On 11th February 2015 the Court of Appeal handed down judgment in Wright v Wright  EWCA Civ 201, a case which concerned the thorny issue of spousal periodical payments orders. Whilst the decision caught the attention of many tabloids and newspapers who used headlines such as “Judge tells ex-wife of millionaire horse surgeon: go to work” and “divorced wife told to get a job and stop living off her ex-husband” the judgment is in fact neither particularly sensational nor ground-breaking.
The Husband was an equine surgeon in Newmarket and at the time of the appeal was 59 years old. The Wife was 51 years old and had worked as a legal secretary and administrator before the marriage. They had been married for 11 years and at the time of the appeal they had two children aged 16 and 10 years old. The Husband was initially ordered by District Judge Cushing to pay £33,200 per annum to the Wife for their joint lives and £10,400 in respect of each of the children together with school fees. Additionally the couple were ordered to sell the Former Matrimonial Home worth £1.3 million with the Wife receiving a share which enabled her to acquire a mortgage free house worth £450,000 and stables.
The Husband made an application to vary the order on two grounds. Firstly that his financial circumstances had changed for the worse and secondly that District Judge Cushing had made it plain that the Wife would be expected to work within the following two years to make a contribution towards the household expenditure.
Her Honour Judge Roberts heard the application and after hearing evidence over two days ordered that the periodical payments to the Wife should be scaled down over six years when it would cease.
The Wife appealed this decision arguing that the judge had failed to pay adequate regard to the fact that the original order made by District Judge Cushing was a joint lives order.
Pitchford LJ sitting alone in the Court of Appeal at the permission hearing found that there was no prospect of the Wife undermining the judge’s order drawing particular attention to the reasoning used by DJ Cushing in her judgment
“There is a general expectation in these courts that once a child is in year two, most mothers can consider part time work consistent with their obligation to their children. By September 2009/2010 the wife should be able to work. She will be 46 or 47 years old. I do not anticipate her having a significant earning capacity nor would it be reasonable to expect her to muck out stables for the minimum wage. However she should make some financial contribution”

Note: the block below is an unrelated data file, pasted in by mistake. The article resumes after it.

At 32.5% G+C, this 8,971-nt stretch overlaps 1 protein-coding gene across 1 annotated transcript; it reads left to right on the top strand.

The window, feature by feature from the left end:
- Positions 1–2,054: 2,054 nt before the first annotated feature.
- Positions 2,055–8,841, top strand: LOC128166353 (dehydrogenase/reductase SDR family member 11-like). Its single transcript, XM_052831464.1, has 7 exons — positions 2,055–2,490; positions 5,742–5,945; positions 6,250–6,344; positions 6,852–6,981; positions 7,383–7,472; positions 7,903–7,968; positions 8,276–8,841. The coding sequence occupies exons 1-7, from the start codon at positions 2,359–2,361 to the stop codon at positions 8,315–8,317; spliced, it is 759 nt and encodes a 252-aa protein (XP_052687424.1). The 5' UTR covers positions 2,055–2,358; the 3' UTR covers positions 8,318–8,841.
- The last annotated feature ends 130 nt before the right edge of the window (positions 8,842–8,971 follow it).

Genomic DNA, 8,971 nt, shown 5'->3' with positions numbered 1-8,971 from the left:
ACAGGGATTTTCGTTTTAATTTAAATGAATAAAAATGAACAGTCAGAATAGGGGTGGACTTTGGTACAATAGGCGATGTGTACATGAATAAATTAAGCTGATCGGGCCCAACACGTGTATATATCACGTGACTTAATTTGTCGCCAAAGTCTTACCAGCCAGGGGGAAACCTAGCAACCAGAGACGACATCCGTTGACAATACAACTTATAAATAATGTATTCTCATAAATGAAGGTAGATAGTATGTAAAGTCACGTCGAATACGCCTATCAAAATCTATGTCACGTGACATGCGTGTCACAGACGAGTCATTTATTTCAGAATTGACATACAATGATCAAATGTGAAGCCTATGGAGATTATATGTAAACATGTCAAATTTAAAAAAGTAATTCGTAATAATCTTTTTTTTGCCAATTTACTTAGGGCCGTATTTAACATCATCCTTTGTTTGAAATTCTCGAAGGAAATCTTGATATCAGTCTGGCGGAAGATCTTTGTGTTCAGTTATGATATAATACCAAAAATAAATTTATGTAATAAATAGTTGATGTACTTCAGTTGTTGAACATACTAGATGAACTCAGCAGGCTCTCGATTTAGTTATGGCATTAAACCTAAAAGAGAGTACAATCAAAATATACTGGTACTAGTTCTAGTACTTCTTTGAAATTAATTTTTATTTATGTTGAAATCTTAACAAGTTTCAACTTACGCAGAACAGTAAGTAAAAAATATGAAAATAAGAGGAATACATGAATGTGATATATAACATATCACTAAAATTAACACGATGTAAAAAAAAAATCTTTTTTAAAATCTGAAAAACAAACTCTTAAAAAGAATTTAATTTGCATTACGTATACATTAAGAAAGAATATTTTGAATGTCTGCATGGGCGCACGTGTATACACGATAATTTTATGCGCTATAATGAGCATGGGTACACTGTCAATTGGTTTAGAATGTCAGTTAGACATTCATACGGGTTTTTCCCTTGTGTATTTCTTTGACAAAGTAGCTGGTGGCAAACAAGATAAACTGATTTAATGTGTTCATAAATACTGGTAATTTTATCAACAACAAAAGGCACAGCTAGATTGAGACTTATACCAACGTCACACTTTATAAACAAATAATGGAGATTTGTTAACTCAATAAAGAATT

He also placed specific emphasis on DJ Cushing’s expectation of the Wife that “she will use her best endeavours to develop an earning capacity in 2 to 3 years time to the extent that it is compatible with the children’s care. It is no good to refer to other mothers who do not work.”
Pitchford LJ noted that HHJ Cushing had found that the Wife was on strict notice that she would be expected to make a contribution towards her own maintenance but had done nothing since the final order to look for work or to retrain or to prepare herself for work. He found that HHJ Cushing in making her decision was acting upon figures that had been presented to her and evidence which she had heard over two days. She had calculated that during the following two years the Wife would be able to meet her reasonable costs without working, although she found it was imperative that she take immediate action to contribute financially to her own future. In his view the judge had given sufficient reasons for departing from the professional view of Judge Cushing and her decision was unimpeachable. He commented that it was open to the Wife to make a further application if despite her best efforts she failed to produce a significant financial contribution both for the present and for the future but “the onus would henceforth be on her”
All practitioners are well aware of the statutory steer towards a clean break created by sections 25A(1) and (2) of the Matrimonial Causes Act 1973 which stipulate that spousal maintenance should be terminated as soon as is just and reasonable and a term should be considered by the court unless the payee would be unable to adjust without undue hardship to the ending of the payments. In the case of SS v NS  EWHC 4183 (Fam) Mostyn J made clear that in a case where the choice between an extendable term and a joint lives order is finely balanced this statutory steer should militate in favour of the former. The decision in Wright v Wright is a clear example of the court adopting this approach and follows the growing trend of cases in which the court looks to implement a clean break and achieve financial independence. The outcome in this case is perhaps hardly surprising in circumstances where the Wife had been given a clear warning by the court as to what was expected of her in the future but was found to have flagrantly ignored it and her reasonable needs could be met on a scaled term order. This provides a salutary lesson to practitioners to ensure that they advise their payee clients that they cannot rest on their laurels and must continue to take steps to maximise their earning capacity even after the final order is made.